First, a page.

It's the day we've all been waiting for...
Everything You Ever Wanted to Know About Hard Core Remodeling but Were Afraid to Ask!
We're going to start the whole house redo on a 1970's condo and revamp it into
not only a Coastal Carolina style cottage, BUT it also needs to accomodate
a woman who is newly disabled in a wheelchair.
Get ready for a total transformation, plus we're going to show you how to
do all of this yourselves, step by step.
If you've never tackled a tool, this is your tutorial.
And this is our first piece of equipment, the Porter Cable Circular Saw.
This little baby makes quick, accurate cuts on lumber, like the 2x4's we'll be using today.
(First hint from your middle aged Tool Time Heidi: a 2x4 is NOT 2" x 4"; it's actually
1.5" thick and 3.5" wide. Plan accordingly!)
The blades of a saw turn counter clockwise and should always be installed
with the pretty letters facing out.
UNPLUG THE SAW WHEN REPLACING THE BLADE.
The number of teeth on a blade determines how fine a cut it will make.
The more teeth, the smoother the cut.
This is a framing blade, and it has 24 teeth, which makes a rougher cut.
Got all that?
Do not use an extension cord you'd plug the hair dryer into.
1 amp of power can kill you.
A power saw has 15 amps.
That equals Crispy Critter.
Use a heavy duty cord at all times.
That little red line you see is a laser.
Not only uber cool, it will help you follow a straight line.
And this...is a CALCULATOR!
A darned near unbreakable calculator, I might add.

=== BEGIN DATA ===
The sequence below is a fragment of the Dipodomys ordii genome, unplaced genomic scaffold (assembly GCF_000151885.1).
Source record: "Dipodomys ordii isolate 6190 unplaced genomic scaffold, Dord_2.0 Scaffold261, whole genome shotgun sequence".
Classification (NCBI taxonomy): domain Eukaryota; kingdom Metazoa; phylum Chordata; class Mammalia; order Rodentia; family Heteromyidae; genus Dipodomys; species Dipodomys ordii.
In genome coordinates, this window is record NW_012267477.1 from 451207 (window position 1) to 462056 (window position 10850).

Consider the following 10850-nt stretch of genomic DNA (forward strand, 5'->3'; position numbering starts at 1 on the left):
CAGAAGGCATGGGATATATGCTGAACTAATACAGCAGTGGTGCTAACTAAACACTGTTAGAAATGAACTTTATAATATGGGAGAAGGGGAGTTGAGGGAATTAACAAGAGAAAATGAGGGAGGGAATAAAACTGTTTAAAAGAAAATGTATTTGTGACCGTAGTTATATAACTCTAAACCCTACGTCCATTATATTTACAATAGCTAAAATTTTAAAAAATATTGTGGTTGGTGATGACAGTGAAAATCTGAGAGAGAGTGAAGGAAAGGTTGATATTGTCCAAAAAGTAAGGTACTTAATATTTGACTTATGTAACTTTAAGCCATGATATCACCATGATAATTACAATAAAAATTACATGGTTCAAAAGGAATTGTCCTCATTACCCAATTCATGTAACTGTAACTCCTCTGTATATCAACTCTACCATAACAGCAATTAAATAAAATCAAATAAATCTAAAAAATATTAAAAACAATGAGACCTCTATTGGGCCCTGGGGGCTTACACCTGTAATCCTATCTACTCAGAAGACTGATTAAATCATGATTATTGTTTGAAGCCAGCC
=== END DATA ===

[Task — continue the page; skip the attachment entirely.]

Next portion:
As you all know, "unbreakable" is a valuable asset around the Rehab crew.
This will help you figure things like measurements, sure, but it also does angles,
lines, and even the pitch of a roof!
Bonus? No batteries needed.
With that thick lip, it makes your marks for your 90 degree cut lines perfect.
Now then, to cut a board to size, measure the length.
Do it TWICE.
If you measure twice, you'll cut only once.
Mark the length with a carpenter's pencil, which is basically a flat sided
Um...so it won't roll away, duh.
Set the blade so it just juts out far enough to go through the wood.
Get that carpenter's calculator out.
Use your calculator to draw an accurate, straight line.
Now, grab your safety glasses or goggles.
The short end is what we're cutting off, so here's a little secret
that's even less talked about than Grumpy Cat's happy place:
set your blade on the side of the line that you're cutting off.
You'll lose 1/8" with the blade, and you don't want that off of the board you'll be using.
Set the laser on the line, start the saw a few inches AWAY from the edge of the board,
and follow the pretty red line.
Take a couple of practice cuts before getting to a real project
to get the feel of it, and don't be intimidated.
It's kind of like getting the Minions to clean the house:
The tools do the work, you just guide them.
Oh, and hang onto those practice pieces.
We have a project coming up later you'll need them for.